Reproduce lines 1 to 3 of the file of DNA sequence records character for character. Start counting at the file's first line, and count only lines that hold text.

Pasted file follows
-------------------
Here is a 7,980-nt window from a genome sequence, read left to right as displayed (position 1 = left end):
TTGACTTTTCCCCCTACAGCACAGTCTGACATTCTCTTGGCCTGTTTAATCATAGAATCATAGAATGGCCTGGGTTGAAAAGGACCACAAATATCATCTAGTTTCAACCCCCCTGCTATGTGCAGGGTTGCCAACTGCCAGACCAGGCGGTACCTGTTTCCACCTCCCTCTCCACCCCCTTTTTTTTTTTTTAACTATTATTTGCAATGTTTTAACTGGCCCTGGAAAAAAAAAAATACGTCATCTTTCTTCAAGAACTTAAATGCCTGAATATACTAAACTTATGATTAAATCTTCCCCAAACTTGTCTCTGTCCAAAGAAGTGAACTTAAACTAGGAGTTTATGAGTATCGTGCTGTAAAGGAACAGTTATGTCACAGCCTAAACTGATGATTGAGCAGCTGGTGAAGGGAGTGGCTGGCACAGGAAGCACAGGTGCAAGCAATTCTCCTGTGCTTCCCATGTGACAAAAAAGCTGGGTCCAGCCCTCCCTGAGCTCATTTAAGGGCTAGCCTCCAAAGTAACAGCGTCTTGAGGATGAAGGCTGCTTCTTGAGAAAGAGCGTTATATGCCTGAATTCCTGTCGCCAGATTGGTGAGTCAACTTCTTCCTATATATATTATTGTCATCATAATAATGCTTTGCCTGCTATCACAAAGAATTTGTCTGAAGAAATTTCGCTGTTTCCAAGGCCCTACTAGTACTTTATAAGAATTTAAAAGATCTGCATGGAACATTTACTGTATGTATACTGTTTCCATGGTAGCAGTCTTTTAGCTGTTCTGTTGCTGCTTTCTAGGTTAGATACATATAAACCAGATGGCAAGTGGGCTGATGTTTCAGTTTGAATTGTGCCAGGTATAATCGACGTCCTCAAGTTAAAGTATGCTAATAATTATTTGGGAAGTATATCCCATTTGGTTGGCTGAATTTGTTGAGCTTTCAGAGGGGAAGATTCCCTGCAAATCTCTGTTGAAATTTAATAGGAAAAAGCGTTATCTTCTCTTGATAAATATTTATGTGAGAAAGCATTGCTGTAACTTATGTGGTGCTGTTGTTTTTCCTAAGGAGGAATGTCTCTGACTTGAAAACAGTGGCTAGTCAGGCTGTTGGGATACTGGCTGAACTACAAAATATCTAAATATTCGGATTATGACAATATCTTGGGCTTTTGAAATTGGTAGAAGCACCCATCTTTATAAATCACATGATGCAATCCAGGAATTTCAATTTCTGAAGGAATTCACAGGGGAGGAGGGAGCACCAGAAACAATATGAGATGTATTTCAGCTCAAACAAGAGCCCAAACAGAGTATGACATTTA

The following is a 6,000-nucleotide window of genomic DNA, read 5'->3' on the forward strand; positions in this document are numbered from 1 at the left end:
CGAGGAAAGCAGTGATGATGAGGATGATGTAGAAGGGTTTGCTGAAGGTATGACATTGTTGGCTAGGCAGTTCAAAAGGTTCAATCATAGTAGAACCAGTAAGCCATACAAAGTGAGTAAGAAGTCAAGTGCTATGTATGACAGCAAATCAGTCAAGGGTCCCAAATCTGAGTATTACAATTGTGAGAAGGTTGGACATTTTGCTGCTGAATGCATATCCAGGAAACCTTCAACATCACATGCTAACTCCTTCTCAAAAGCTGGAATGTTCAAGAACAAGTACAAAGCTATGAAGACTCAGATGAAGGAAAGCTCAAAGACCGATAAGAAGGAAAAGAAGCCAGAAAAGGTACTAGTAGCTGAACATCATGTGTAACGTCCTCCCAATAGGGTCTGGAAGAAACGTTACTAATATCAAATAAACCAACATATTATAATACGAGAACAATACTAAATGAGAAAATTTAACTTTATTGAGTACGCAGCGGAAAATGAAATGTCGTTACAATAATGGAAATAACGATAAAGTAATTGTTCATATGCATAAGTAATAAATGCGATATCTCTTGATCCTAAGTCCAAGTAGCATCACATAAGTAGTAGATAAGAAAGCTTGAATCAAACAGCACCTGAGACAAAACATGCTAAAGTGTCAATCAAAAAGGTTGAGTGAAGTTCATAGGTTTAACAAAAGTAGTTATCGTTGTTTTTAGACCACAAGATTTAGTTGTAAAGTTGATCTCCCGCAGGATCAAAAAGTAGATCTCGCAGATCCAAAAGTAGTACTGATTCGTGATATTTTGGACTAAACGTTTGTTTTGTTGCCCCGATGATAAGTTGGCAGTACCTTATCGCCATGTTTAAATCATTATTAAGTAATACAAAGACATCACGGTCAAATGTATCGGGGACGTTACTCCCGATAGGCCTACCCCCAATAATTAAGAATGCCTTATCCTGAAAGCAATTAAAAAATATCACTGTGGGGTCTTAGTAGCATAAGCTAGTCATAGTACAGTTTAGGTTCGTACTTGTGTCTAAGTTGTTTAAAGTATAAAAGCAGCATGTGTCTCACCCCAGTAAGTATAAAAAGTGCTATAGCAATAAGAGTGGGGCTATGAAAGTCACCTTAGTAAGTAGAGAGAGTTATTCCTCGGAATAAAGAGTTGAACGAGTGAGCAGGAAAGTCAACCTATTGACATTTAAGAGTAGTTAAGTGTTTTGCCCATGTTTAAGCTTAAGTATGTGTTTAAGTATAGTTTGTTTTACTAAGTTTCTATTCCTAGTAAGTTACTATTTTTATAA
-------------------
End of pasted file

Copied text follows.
Here is a 7,980-nt window from a genome sequence, read left to right as displayed (position 1 = left end):
TTGACTTTTCCCCCTACAGCACAGTCTGACATTCTCTTGGCCTGTTTAATCATAGAATCATAGAATGGCCTGGGTTGAAAAGGACCACAAATATCATCTAGTTTCAACCCCCCTGCTATGTGCAGGGTTGCCAACTGCCAGACCAGGCGGTACCTGTTTCCACCTCCCTCTCCACCCCCTTTTTTTTTTTTTAACTATTATTTGCAATGTTTTAACTGGCCCTGGAAAAAAAAAAATACGTCATCTTTCTTCAAGAACTTAAATGCCTGAATATACTAAACTTATGATTAAATCTTCCCCAAACTTGTCTCTGTCCAAAGAAGTGAACTTAAACTAGGAGTTTATGAGTATCGTGCTGTAAAGGAACAGTTATGTCACAGCCTAAACTGATGATTGAGCAGCTGGTGAAGGGAGTGGCTGGCACAGGAAGCACAGGTGCAAGCAATTCTCCTGTGCTTCCCATGTGACAAAAAAGCTGGGTCCAGCCCTCCCTGAGCTCATTTAAGGGCTAGCCTCCAAAGTAACAGCGTCTTGAGGATGAAGGCTGCTTCTTGAGAAAGAGCGTTATATGCCTGAATTCCTGTCGCCAGATTGGTGAGTCAACTTCTTCCTATATATATTATTGTCATCATAATAATGCTTTGCCTGCTATCACAAAGAATTTGTCTGAAGAAATTTCGCTGTTTCCAAGGCCCTACTAGTACTTTATAAGAATTTAAAAGATCTGCATGGAACATTTACTGTATGTATACTGTTTCCATGGTAGCAGTCTTTTAGCTGTTCTGTTGCTGCTTTCTAGGTTAGATACATATAAACCAGATGGCAAGTGGGCTGATGTTTCAGTTTGAATTGTGCCAGGTATAATCGACGTCCTCAAGTTAAAGTATGCTAATAATTATTTGGGAAGTATATCCCATTTGGTTGGCTGAATTTGTTGAGCTTTCAGAGGGGAAGATTCCCTGCAAATCTCTGTTGAAATTTAATAGGAAAAAGCGTTATCTTCTCTTGATAAATATTTATGTGAGAAAGCATTGCTGTAACTTATGTGGTGCTGTTGTTTTTCCTAAGGAGGAATGTCTCTGACTTGAAAACAGTGGCTAGTCAGGCTGTTGGGATACTGGCTGAACTACAAAATATCTAAATATTCGGATTATGACAATATCTTGGGCTTTTGAAATTGGTAGAAGCACCCATCTTTATAAATCACATGATGCAATCCAGGAATTTCAATTTCTGAAGGAATTCACAGGGGAGGAGGGAGCACCAGAAACAATATGAGATGTATTTCAGCTCAAACAAGAGCCCAAACAGAGTATGACATTTA

The following is a 6,000-nucleotide window of genomic DNA, read 5'->3' on the forward strand; positions in this document are numbered from 1 at the left end: